Thank you for your mentioning age does effect us more on this subject of history. I do feel "meaning" makes things more real, as we get older. If this doesn't make sense, it may be just my way of expressing my present interest over my past interest. 🙂

    Like

  16. Margie in Toronto says:

    Is this the St. Andrew’s Church at 115 St. Andrew’s Road – behind the hospital? I was just over there on Tuesday as they have been hosting the Scottish Diaspora Touring Panels so if you had made it inside you would have had another history lesson! 🙂 This is a project that has had contributions from all around the world and tracks the history of Scottish contributions and immigration throughout the past and up to the present day. Tomorrow, Oct. 1st is the final day here in Toronto so worth a visit.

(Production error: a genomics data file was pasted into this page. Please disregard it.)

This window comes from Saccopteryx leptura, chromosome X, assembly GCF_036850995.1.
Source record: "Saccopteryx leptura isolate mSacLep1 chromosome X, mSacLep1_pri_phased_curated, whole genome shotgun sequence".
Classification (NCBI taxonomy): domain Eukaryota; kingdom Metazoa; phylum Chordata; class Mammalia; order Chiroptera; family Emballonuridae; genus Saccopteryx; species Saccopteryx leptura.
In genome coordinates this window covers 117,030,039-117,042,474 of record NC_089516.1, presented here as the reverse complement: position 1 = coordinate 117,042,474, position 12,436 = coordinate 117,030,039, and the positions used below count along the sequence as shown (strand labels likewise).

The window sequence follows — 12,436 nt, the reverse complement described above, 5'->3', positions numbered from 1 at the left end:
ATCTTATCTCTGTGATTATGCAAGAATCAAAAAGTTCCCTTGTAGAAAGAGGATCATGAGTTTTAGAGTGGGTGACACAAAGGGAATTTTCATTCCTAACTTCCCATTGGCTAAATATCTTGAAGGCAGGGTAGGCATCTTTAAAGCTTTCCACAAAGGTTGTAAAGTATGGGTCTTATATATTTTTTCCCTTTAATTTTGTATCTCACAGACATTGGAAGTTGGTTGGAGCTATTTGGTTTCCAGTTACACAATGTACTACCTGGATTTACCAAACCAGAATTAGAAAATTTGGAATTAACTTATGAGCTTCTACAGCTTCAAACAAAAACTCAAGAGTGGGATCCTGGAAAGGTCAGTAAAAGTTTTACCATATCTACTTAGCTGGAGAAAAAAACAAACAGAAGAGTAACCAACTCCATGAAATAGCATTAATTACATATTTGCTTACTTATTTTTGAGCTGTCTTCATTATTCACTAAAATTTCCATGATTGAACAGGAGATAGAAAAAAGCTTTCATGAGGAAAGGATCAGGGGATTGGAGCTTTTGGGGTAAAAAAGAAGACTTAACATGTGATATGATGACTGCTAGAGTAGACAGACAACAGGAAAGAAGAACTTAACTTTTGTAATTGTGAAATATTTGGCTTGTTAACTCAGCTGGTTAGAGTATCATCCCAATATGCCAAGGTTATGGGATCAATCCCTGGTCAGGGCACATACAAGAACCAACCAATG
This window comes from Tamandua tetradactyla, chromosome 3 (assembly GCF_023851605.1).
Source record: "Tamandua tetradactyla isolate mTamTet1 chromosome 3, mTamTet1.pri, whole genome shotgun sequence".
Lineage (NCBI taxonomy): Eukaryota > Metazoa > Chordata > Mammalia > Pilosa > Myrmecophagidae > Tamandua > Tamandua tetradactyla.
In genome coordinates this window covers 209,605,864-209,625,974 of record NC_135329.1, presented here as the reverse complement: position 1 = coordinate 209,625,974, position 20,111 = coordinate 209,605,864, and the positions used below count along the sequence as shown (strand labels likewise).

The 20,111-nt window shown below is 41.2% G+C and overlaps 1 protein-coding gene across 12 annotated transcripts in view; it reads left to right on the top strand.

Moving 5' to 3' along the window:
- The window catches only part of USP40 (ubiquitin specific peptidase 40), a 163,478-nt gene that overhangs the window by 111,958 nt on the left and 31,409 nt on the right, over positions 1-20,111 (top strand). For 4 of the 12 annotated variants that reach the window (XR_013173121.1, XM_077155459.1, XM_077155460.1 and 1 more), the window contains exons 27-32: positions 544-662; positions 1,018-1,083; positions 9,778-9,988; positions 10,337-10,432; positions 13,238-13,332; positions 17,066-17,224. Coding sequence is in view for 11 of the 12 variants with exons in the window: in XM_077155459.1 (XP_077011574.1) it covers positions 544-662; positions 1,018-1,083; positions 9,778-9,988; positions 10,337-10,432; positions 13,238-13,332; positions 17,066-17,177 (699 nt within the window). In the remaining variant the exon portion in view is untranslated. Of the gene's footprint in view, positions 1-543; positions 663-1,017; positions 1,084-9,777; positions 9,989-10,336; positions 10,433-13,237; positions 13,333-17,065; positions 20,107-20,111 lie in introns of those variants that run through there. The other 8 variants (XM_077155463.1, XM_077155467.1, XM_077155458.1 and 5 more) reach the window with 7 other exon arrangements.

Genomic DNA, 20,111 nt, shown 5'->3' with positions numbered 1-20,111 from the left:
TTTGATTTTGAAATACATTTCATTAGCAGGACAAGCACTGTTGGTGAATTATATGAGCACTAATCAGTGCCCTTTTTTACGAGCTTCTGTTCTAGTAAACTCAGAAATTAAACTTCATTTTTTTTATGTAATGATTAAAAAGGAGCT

I did notice the graveyard and would have loved to be able to visit. A friend of mine attends this church so perhaps I will get the chance to explore it at some point.
    I think perhaps being more aware of our own mortality makes our own history more important, hence the popularity of racking your ancestry and in turn this can make us more interested in a wider field as we seek to understand our place in the bigger scheme of things.
    My degree is in history so it’s always something I’ve been interested in – love non-fiction – love historical documentaries and love to travel to places rich in history.

    Like

    • Joanne Sisco says:

      This is the same church and I wondered why there were so many cars in the parking lot on a weekday afternoon. Now I wish I had ventured inside!! Unfortunately, today is not an option …. damn, lost opportunity!

      I think that our growing awareness of our own mortality certainly plays a HUGE role in our growing interest in history.

      Like